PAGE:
Blokes are perpetually up for it, women never have wet dreams and sex always has to climax with orgasms all round. It’s all filthy lies!
MYTH: Women have a lower sex drive than men.
Several studies have shown that in heterosexual relationships, the partner least interested in sex can be equally a man or a woman.
A recent survey found 62 per cent of men turn down sex more frequently than their female partner, with a third admitting they had lost their sex drive. Doctors talk about the rising numbers of men with low libido that they treat, citing stress, illness, money worries, diabetes and obesity as well as lowering levels of testosterone as causes. Large studies done in America show that in every decade there’s a decrease in testosterone levels by as much as 10 per cent.
History illuminates our changing sexual beliefs. In medieval times women were believed to have the bigger sex drive and be more lustful than men. Women’s ability to bleed monthly, give birth and have multiple orgasms were cited as proof of their animalistic sexual urges, which were seen to be more out of control than men’s. Women were thought to be more susceptible to material and fleshly experiences and more likely to be inhabited by evil spirits.
MYTH: Only men have nocturnal orgasms.
Not true! Nocturnal orgasms are a completely normal and common incident for men and women.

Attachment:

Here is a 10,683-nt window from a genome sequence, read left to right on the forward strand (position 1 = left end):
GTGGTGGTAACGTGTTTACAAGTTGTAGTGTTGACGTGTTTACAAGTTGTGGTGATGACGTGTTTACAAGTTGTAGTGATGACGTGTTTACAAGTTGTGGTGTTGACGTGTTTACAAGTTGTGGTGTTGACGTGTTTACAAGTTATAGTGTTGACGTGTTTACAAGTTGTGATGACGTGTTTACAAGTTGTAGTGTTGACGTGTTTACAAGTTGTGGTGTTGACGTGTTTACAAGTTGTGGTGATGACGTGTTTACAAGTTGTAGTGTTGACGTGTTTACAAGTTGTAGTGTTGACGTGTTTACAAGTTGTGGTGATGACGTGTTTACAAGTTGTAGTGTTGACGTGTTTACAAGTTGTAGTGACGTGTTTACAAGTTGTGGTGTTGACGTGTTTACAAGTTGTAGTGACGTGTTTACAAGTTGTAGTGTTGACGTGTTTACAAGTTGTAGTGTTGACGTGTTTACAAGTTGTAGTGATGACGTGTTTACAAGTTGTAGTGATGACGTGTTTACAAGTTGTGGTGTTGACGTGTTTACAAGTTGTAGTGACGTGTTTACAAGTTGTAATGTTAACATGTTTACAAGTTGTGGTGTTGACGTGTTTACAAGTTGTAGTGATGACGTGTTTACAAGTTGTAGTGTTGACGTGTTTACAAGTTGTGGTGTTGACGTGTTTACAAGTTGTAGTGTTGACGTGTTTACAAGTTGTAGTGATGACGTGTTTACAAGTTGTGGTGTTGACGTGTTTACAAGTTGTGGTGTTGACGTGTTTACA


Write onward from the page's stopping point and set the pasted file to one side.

This myth may exist because our society talks about male sexuality as more uncontainable and unstoppable. Male orgasm occurs effortlessly but the female orgasm is portrayed as illusive and something that takes a lot of hard work.
Like female ejaculation, female nocturnal orgasms were discovered, recorded then forgotten about back in history. Our sex education curriculum often only references male orgasm (nocturnal or otherwise). I remember no mention of female orgasm at all at my school. Kinsey’s research found over 60 years ago that 37 per cent of women had night orgasms and recent research reveals that more women have nocturnal orgasms than we thought. Female orgasms while sleeping might be more common than recognised – studies have found some women underreported their nocturnal orgasms because of their own social and cultural beliefs.
MYTH: The goal of sex is to have an orgasm.
There is no ‘right’ time or way to have an orgasm.
Being in touch with your lover’s body and enjoying the sensations without focussing on the end result can be liberating. Once we abandon these goal-oriented ideas we can experience each moment with less pressure and performance anxiety. If an orgasm does not occur, sex can still be an enjoyable. Let’s all focus on the journey more than the destination!